Telling Pictures is a media production company founded by Rob Epstein and Jeffrey Friedman.
Rob Epstein and Jeffrey Friedman have been working in movies and television for over 30 years. Their work as directors, writers, producers, and editors has been honored with two Academy Awards®, five Emmy Awards, and three Peabody Awards. They have had career retrospectives at the Institute of Contemporary Art in London, the Taipei International Film Festival in Taiwan, the Cinémathéque Québécoise in Montreal, and the Pink Apple Film Festival in Zurich.
Epstein & Friedman are best known for their groundbreaking feature documentaries.
Rob Epstein directed The Times of Harvey Milk (1984), for which he won the first of two Academy Awards® for Best Documentary Feature, as well as Peabody and Emmy Awards and a special Sundance jury prize. The film was named Best Documentary by the New York Critics Association and was inducted to the National Film Registry by the Library of Congress. It is now part of the Criterion Collection.
In 1987, Rob and Jeffrey started Telling Pictures, a San Francisco-based production company. The first film they directed and produced together was Common Threads: Stories from the Quilt (1989). a feature documentary for HBO about the first decade of the AIDS epidemic in the U.S. Common Threads won the Academy Award® for Best Documentary Feature as well as a Peabody Award.
Their film The Celluloid Closet (1995), a hundred-year history of queer images in Hollywood movies, featured interviews with Tom Hanks, Whoopi Goldberg, Susan Sarandon, Shirley MacLaine, Tony Curtis, Gore Vidal, Paul Rudnick, and many others. It premiered at Sundance (Freedom of Expression Award), the New York Film Festival, and the Berlin Film Festival (Teddy Award, Best Documentary). The film won a Peabody Award and an Emmy Award for Directing. It was released by Sony Pictures Classics and premiered on HBO.
Paragraph 175 (2000) told the hidden history of Nazi persecution of homosexuals. It premiered at Sundance, where it won the Jury Prize for Directing, and the Berlin Film Festival, where it received the FIPRESCI Prize for Best Film from the International Federation of Film Critics.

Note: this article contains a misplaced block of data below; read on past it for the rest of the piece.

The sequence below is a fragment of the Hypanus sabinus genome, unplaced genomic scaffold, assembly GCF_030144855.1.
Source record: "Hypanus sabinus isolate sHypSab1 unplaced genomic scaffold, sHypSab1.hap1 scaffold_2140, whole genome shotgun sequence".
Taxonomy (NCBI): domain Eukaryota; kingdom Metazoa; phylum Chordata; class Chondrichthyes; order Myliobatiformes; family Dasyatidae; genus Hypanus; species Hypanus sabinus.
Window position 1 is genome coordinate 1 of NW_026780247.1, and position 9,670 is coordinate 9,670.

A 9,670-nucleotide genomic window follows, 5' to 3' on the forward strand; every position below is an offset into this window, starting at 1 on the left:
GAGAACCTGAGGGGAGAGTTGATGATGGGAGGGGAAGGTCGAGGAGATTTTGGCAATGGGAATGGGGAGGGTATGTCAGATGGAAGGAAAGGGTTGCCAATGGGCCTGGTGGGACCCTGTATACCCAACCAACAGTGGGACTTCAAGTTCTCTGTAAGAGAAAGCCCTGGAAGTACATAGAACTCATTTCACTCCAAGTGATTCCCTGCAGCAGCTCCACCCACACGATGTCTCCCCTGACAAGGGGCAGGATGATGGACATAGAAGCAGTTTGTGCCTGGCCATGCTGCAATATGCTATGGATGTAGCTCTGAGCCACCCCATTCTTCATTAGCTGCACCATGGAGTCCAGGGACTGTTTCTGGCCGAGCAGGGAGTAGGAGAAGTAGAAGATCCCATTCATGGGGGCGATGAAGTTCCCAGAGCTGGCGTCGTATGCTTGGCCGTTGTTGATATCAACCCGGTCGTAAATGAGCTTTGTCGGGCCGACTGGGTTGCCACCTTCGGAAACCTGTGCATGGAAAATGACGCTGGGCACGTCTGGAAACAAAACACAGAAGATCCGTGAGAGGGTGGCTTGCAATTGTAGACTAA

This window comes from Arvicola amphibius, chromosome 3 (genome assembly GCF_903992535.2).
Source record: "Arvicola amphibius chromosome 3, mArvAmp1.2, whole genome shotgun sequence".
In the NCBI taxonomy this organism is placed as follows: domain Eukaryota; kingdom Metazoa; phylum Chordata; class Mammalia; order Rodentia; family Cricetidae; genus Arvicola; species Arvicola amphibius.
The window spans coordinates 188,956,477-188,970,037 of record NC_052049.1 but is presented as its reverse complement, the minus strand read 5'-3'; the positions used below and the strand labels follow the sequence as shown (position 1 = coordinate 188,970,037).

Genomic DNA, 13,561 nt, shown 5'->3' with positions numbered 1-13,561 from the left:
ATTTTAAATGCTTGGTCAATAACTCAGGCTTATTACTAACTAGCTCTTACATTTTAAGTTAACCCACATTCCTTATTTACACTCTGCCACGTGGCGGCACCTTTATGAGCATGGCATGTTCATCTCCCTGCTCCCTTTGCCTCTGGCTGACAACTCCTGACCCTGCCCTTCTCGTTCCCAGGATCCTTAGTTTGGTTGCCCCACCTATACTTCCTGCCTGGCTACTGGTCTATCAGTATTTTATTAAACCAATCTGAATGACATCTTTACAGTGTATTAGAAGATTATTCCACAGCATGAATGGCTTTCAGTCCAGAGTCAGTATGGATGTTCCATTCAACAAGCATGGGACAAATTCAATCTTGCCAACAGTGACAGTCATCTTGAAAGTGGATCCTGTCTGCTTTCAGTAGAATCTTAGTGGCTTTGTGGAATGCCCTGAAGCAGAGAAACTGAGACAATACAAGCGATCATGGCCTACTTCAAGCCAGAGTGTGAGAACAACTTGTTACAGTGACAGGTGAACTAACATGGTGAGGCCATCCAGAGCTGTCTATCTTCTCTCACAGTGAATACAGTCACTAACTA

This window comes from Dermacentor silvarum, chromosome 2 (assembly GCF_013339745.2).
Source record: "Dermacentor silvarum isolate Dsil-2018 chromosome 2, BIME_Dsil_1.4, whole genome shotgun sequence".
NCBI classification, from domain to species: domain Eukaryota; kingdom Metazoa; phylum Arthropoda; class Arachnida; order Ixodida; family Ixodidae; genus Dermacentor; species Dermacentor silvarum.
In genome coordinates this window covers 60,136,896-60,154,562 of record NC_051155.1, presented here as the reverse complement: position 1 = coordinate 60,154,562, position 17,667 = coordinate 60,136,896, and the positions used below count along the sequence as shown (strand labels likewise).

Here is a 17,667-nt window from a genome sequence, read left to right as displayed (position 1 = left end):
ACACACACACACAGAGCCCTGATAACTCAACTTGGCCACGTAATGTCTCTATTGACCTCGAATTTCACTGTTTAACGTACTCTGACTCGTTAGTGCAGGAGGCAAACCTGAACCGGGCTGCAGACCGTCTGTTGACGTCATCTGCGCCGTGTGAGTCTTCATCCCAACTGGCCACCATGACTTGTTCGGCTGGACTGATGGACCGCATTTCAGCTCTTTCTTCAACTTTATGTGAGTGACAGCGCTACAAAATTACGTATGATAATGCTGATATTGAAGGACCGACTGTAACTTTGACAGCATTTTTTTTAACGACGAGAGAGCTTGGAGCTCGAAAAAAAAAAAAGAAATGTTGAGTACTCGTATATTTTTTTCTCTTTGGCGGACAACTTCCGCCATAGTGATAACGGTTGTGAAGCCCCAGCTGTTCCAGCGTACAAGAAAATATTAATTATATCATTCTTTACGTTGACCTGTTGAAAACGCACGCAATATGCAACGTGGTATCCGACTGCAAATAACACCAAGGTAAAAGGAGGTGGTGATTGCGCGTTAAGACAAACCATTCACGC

They recently directed the Oscar-nominated short documentary "End Game" (2018) about end-of-life care, which is now available for streaming on Netflix. They finished two films in 2019, Linda Ronstadt: The Sound of My Voice which premiered at the Tribeca Film Festival, and State of Pride which premiered at South by Southwest.
In recent years, Epstein & Friedman have branched out into narrative features.
In 2010, Jeffrey and Rob wrote and directed HOWL, a multi-layered genre-bending ride through Allen Ginsberg's prophetic poem. HOWL stars James Franco, with David Strathairn, Jon Hamm, Jeff Daniels, and Mary-Louise Parker. It premiered as the opening night selection at Sundance, followed by a European premiere at the Berlin Film Festival. It received the National Board of Review's Freedom of Expression Award and is distributed by Oscilloscope.
Their next dramatic narrative, Lovelace (2013), recreated the making of the first porn megahit "Deep Throat" - and the first porn superstar Linda Lovelace. The film starred Amanda Seyfried as Linda and Peter Sarsgaard as her abusive husband/manager, with Sharon Stone, Juno Temple, Bobby Cannavale, Chris Noth, and James Franco. Lovelace premiered at Sundance and Berlin and is distributed by Radius-TWC.
The Telling Pictures team has also created content for television and new media.
The team's recent work includes executive producing Killing the Colorado (2016), a feature documentary for the Discovery Channel about the water crisis in the western United States, directed by Barbara Kopple, Jesse Moss, and Alan and Susan Raymond. They also directed and produced "The Hell-Raiser" (2015), a short documentary about a renegade evangelical preacher, for Alex Gibney's Amazon Prime series "The New Yorker Presents"; and the feature documentary And the Oscar Goes to (2014), about the art and craft of moviemaking as told through a history of the Academy Awards, including interviews with Steven Spielberg, George Clooney, Tom Hanks, Jane Fonda, Whoopi Goldberg, Helen Mirren, Ben Kingsley, Cher and Liza Minnelli.
Rob and Jeffrey directed seven episodes of "Crime & Punishment" (2001-2), Dick Wolf's nonfiction "Law & Order" spinoff for NBC. They have directed two feature documentaries for The History Channel / A & E, and have produced short segments for ABC, HBO, MSNBC, and the Playboy Channel.
And they've written a book.
Jeffrey and Rob co-authored The Art of Nonfiction Movie Making with Sharon Wood (Praeger Press, 2012).